We should remember that, when it comes to the human race, it’s never one thing.  The now overused adage of the old black ladies of my youth still rings true here in Baltimore: ‘it takes a village to raise a child.’

I cannot think of a time when the work of 535 people in Congress negatively affected so many millions of Americans.  Sure, declarations of war and civil rights legislation have influenced us all.  Still, that Congress has made controlling debt a greater priority than getting money and jobs into the economy has left all but few municipalities and citizens far poorer than in 2007.

It feels as if the Congress believes the money in America belongs only in places like New York City, Bethesda and Greenwich, where many of the wealthiest Americans live.  By their actions, they may be right.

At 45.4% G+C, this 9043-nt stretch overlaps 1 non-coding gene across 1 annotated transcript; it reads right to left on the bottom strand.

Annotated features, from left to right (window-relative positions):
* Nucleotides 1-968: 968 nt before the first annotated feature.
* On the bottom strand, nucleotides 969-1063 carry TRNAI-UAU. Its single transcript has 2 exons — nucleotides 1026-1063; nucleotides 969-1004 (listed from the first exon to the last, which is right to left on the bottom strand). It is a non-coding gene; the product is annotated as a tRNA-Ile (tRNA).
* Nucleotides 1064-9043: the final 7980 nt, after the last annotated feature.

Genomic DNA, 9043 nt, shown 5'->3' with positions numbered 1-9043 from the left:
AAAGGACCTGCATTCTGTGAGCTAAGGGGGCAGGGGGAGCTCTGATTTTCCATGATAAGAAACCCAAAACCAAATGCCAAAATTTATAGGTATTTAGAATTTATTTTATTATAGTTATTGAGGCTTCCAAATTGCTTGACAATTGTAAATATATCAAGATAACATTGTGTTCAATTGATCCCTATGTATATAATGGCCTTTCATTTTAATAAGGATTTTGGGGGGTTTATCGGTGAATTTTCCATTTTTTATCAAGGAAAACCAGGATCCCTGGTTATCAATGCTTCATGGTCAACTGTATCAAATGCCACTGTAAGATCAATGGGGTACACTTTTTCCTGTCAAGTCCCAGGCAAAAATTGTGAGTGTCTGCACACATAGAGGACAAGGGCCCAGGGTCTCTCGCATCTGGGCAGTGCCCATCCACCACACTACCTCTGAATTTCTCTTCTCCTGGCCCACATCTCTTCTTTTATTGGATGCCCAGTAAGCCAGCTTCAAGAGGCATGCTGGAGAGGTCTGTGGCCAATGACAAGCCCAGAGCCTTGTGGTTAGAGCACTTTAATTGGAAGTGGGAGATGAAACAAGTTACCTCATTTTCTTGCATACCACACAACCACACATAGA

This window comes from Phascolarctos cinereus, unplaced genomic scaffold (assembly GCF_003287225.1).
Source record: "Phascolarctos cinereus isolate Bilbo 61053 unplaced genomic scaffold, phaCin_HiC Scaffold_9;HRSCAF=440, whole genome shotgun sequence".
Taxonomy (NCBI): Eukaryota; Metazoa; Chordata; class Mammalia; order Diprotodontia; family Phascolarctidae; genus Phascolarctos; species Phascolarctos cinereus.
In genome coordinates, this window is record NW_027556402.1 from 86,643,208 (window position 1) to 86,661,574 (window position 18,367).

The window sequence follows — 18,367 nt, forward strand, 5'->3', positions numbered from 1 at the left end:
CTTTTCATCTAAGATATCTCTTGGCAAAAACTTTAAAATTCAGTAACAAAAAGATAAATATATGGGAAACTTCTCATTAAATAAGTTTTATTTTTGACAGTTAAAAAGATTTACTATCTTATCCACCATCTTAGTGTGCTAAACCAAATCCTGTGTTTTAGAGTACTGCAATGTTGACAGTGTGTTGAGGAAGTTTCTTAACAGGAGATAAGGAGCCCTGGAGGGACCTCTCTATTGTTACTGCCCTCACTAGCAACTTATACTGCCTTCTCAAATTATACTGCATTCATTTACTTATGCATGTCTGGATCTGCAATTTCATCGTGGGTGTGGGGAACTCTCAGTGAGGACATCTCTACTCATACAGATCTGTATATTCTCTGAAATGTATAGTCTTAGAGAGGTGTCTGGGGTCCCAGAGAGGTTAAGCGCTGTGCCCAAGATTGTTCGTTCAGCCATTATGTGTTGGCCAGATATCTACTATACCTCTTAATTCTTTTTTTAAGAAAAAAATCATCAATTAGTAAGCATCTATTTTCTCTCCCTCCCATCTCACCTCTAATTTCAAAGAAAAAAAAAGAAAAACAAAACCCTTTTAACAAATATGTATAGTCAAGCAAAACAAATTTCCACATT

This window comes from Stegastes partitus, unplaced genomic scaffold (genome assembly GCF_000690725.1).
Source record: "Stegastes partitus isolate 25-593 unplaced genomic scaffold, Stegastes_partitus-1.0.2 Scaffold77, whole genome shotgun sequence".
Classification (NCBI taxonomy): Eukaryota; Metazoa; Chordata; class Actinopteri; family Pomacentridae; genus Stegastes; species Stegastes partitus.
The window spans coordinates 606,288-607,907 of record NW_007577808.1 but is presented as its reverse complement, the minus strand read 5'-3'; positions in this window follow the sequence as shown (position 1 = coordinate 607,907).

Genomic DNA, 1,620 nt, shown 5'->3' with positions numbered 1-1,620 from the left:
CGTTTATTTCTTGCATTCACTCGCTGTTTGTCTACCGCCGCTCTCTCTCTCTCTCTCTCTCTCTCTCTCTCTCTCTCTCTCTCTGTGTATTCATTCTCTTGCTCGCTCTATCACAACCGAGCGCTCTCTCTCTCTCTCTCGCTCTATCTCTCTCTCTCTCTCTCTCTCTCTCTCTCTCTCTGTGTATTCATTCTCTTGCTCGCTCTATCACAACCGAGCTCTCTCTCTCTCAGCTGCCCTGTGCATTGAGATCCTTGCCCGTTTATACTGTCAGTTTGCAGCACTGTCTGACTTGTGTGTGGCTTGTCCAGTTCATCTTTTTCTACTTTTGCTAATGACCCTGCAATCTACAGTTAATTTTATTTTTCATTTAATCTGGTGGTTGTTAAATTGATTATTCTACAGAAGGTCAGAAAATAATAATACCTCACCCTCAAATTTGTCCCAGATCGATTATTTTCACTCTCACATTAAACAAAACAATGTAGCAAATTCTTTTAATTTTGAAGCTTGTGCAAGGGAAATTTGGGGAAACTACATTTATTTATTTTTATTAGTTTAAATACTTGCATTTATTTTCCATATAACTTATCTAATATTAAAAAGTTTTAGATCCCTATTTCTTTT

A Federal Reserve study released in 2012 shows how Americans retirement income dropped 7%, with median income decreasing 8 percent and families’ net worth dropping 39 percent since the economic collapse of 2008.  Meanwhile, a Pew study from this year shows the top 7 percent of Americans’ wealth increased 28 percent between 2009 and 2011.

To prove how unbearable our difference of sameness has become, I’d have Senators Harry Reid and Mitch McConnell spend a month living on North Avenue, here in Baltimore.  I know we’ve seen this in previous film and fiction.  Still, it would be a clear update for the current leaders of the U.S. Senate to spend some quality time among the fine Americans they purport to represent.

Call it ‘Survivor: U.S. Senate in Baltimore’.

To show how quickly Republicans become Democrats and vice versa, I’d even fund the trial with taxpayer dollars.  I’m sure it’s cheaper than paying for a month of junkets, lunches and dinners with business executives.